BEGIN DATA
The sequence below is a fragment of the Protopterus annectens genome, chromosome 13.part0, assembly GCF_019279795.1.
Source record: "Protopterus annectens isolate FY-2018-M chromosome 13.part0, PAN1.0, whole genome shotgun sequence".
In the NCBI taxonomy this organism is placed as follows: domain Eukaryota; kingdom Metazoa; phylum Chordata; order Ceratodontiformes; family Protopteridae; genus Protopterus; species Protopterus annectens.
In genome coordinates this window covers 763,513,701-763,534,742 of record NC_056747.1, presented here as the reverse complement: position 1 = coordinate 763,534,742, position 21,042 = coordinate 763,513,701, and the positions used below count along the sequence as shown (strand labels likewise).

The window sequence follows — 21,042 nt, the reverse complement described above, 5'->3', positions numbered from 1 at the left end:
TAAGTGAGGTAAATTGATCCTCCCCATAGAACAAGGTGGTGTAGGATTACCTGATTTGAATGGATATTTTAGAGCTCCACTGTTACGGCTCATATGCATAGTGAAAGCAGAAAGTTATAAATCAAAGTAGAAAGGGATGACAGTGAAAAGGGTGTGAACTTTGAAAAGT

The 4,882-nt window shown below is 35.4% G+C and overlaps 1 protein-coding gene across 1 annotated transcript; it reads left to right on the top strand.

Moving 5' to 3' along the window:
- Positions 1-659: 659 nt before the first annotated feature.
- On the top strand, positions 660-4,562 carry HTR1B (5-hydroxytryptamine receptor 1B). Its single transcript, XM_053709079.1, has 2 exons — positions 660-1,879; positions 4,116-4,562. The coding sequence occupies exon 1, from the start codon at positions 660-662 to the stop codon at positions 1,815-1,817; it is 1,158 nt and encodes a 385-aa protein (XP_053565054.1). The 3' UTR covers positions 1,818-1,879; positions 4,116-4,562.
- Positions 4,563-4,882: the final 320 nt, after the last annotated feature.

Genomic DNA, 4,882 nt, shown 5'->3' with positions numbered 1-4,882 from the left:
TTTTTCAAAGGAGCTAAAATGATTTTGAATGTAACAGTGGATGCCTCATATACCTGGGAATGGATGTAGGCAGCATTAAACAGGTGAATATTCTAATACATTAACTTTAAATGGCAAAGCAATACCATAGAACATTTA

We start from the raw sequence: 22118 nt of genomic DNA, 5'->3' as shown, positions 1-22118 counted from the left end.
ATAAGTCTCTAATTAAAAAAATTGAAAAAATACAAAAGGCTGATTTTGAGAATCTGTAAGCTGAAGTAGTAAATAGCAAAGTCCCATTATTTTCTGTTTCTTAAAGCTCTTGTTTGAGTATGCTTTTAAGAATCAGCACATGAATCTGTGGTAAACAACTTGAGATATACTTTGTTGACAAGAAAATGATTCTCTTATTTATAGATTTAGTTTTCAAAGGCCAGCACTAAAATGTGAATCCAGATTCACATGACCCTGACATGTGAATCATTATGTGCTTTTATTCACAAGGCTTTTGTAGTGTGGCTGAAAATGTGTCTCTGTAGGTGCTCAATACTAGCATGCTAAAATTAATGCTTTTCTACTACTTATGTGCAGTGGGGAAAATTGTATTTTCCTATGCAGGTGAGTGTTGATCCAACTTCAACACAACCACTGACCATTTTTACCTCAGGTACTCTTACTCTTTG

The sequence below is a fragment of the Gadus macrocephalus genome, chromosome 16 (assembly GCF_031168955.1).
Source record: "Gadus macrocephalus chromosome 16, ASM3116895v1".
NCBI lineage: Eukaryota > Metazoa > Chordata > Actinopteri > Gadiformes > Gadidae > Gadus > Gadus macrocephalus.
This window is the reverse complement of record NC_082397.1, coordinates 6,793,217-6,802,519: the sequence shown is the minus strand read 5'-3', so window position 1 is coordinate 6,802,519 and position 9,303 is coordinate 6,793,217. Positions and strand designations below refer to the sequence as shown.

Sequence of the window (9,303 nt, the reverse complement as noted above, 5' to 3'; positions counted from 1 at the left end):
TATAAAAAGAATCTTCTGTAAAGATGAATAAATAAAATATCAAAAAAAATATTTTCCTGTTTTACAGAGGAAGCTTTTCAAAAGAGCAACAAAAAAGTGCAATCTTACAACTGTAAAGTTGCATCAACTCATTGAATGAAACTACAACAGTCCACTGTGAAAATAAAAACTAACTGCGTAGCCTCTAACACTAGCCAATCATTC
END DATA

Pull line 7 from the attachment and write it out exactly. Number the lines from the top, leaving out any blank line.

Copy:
The 4,882-nt window shown below is 35.4% G+C and overlaps 1 protein-coding gene across 1 annotated transcript; it reads left to right on the top strand.